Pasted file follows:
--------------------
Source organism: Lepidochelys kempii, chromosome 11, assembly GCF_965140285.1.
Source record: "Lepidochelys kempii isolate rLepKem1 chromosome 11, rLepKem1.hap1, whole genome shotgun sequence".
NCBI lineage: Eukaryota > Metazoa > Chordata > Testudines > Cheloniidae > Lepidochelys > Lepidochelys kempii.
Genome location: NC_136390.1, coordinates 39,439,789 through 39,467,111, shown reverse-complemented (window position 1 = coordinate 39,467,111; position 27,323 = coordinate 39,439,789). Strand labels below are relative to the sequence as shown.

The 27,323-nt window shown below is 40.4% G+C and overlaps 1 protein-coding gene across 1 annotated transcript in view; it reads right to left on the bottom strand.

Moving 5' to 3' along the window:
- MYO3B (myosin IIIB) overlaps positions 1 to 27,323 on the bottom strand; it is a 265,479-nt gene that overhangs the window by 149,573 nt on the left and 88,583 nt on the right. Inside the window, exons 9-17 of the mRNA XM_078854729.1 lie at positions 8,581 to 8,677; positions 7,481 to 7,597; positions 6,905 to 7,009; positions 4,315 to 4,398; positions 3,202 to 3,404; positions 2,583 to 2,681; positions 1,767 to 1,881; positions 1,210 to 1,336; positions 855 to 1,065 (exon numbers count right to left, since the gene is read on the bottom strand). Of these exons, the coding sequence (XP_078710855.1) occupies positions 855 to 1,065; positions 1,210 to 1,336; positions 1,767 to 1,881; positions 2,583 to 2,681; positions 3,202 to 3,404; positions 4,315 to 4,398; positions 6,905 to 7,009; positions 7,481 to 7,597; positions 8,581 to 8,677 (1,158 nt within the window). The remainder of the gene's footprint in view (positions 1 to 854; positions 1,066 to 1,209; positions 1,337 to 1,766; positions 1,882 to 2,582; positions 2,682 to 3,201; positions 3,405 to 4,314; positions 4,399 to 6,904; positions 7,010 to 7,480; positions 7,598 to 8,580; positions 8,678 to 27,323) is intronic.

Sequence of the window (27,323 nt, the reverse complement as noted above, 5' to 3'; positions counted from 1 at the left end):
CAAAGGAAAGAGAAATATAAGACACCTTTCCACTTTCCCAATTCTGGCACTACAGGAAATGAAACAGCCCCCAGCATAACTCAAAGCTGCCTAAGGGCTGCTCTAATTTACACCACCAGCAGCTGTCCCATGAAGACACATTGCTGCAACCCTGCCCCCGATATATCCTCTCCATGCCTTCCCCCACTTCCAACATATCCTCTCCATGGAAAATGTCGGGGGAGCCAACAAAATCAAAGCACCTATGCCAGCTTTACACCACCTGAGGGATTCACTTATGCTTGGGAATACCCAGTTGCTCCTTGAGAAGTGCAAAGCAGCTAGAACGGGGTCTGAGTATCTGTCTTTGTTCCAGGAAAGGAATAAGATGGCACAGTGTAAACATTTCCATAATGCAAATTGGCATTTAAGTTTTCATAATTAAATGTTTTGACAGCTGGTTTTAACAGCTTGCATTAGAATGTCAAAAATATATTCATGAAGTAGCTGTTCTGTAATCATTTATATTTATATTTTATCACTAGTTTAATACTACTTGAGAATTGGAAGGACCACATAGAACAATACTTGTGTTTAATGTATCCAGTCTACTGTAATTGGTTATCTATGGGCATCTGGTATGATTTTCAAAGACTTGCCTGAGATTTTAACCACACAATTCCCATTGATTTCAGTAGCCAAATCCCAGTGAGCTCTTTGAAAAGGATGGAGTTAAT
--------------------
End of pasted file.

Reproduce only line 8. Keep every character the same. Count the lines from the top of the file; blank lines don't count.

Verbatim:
Sequence of the window (27,323 nt, the reverse complement as noted above, 5' to 3'; positions counted from 1 at the left end):